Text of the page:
Topsy Ojo: Ojo safely on fast track in a topsy-turvy world

The flying London Irish winger tells David Llewellyn about dreams for Nigerian rugby, and the reality of life with the Exiles and England
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The Independent Online

Topsy Ojo has a dream. Not unusual you might think for a 22-year-old who is making the right sort of impression on the rugby fields of Europe.

The London Irish wing, who was born in Tottenham, but supports Liverpool, is proving a potent member of the Exiles' back three which boasts another free-scoring player in Delon Armitage as well as the fearsome Fijian, Sailosi Tagicakibau.

Ojo and Armitage have an uncanny understanding on the field. "Delon and I have been playing together for the last six or seven years. We first played together for South East Division and over the last couple of seasons we have worked really well together.

"Delon would say that he is the fastest over 40 metres, but I don't really know how quick I am. I did athletics at school, 100 metres and 200 metres I think I was around 10.8 or 10.9 seconds for the 100m."

Ojo is certainly a fast riser. As a mark of how quickly he has come on in the rugby world since making his debut as a replacement in the Powergen Cup against Wasps two years ago, a match which he marked by scoring the first of 14 tries in all competitions that season, he was a late call-up as cover on England's summer tour of South Africa.

It would be perfectly understandable then if Ojo's dream was to win a string of caps for the country of his birth. But naturally he dwells in a topsy-turvy world. His parents, thoracic surgeon father Akin and mother Bola are from Nigeria, and Ojo would love to see that country make it into the Rugby World Cup.

"Nigerians are very athletically built," explained Ojo, "and if they were to start maybe through sevens and work up to 15-a-side, the way Kenya have done, then maybe they could do it. I think that is the route Nigeria should look at, and I would love to help them in some way."

Ojo started at the bottom too. He is a product of Dartford Grammar School in Kent, represented London schools and progressed to South East at Under-16 and Under-18 levels. As a naturally athletic and balanced runner, try-scoring came easily enough to the 6ft, 14 stone Ojo. It was while he was at Dartford that Ojo was scouted by London Irish.

Since then he has raced through the England Under-18s, Under-21s and the Saxons, as well as that ill-fated summer tour. And in all that time his work ethic and determination to succeed has not disappointed the Exiles forwards coach, Toby Booth. "If you look at 100m sprinters they are all strong in the gym. Topsy certainly displays those attitudes. He breaks a lot of tackles, which is an indication of his strength."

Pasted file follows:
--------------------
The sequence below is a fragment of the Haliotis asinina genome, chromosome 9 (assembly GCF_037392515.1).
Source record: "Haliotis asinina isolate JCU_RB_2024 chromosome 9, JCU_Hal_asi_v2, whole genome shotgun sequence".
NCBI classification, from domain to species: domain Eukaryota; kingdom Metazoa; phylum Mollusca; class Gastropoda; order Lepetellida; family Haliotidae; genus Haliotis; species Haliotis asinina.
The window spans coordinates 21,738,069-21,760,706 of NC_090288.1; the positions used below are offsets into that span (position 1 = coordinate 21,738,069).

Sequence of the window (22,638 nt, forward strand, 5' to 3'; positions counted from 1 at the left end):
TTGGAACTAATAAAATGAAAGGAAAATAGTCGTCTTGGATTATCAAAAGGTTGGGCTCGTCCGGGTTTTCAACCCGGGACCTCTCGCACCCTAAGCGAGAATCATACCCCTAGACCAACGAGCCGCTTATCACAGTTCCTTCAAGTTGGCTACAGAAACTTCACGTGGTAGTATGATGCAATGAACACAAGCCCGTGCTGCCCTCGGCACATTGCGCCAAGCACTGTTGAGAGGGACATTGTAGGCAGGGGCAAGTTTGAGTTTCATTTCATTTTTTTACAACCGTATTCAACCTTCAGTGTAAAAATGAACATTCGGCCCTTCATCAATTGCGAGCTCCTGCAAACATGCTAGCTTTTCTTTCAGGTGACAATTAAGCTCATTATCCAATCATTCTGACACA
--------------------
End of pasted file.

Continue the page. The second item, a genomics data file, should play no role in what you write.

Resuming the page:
Ojo has also been working on his physical presence and has managed to add a bit more muscle to his frame over the summer. "I needed to put on a few extra pounds of muscle on my upper body, but at the same time maintain my speed and agility. I have built up the muscle but not so much that I have lost any speed.

"And the extra work has helped me, especially when it comes to breaking the first tackle. Those half yards you make in contact are the extra step you need in order to get the off-load away."

It is his explosive pace over the initial few metres which makes Ojo so dangerous. It often means he can break and go through the gears, but otherwise it gives him time and room to get the ball to someone else.

That is why Ojo is also polishing his off-loads, a vital part of his armoury with pacy partners such as Armitage and Tagicakibau ever ready to run off him.

"Off-loads are about two things," explained Booth, "the ability to dictate contact so that you are free enough to make the ball available – that requires strength and agility and Topsy has both. The other thing is having soft hands and touch, which is indicative of people who are good at passing the ball and he displays these attributes."

Ojo is not the finished article, he knows it, but he is now not far short of where he needs to be to compete for a place in the England set-up, and he is well aware that there are rivals galore in the Premiership just as hungry as he is. He has played with a lot of them at the England age group levels.

"There is a massive pool of young guys who are coming through," he said, "Mathew Tait, Tom Varndell, Ryan Lamb and Anthony Allen in the Under-19s, then in the Under-21s Toby Flood among others."

It is a daunting list packed with speed and power; some have already made it, but Ojo is patient. He will get there. But a professional rugby career can be brutally short and to that end Ojo has decided to use his A levels (an A and two Bs) to lay the foundation for a career outside the sport, studying law at Birkbeck College in London.

"It's hard work, but it is good to do and it takes your mind off rugby," he said. Not for too long though, not while an England opening beckons.

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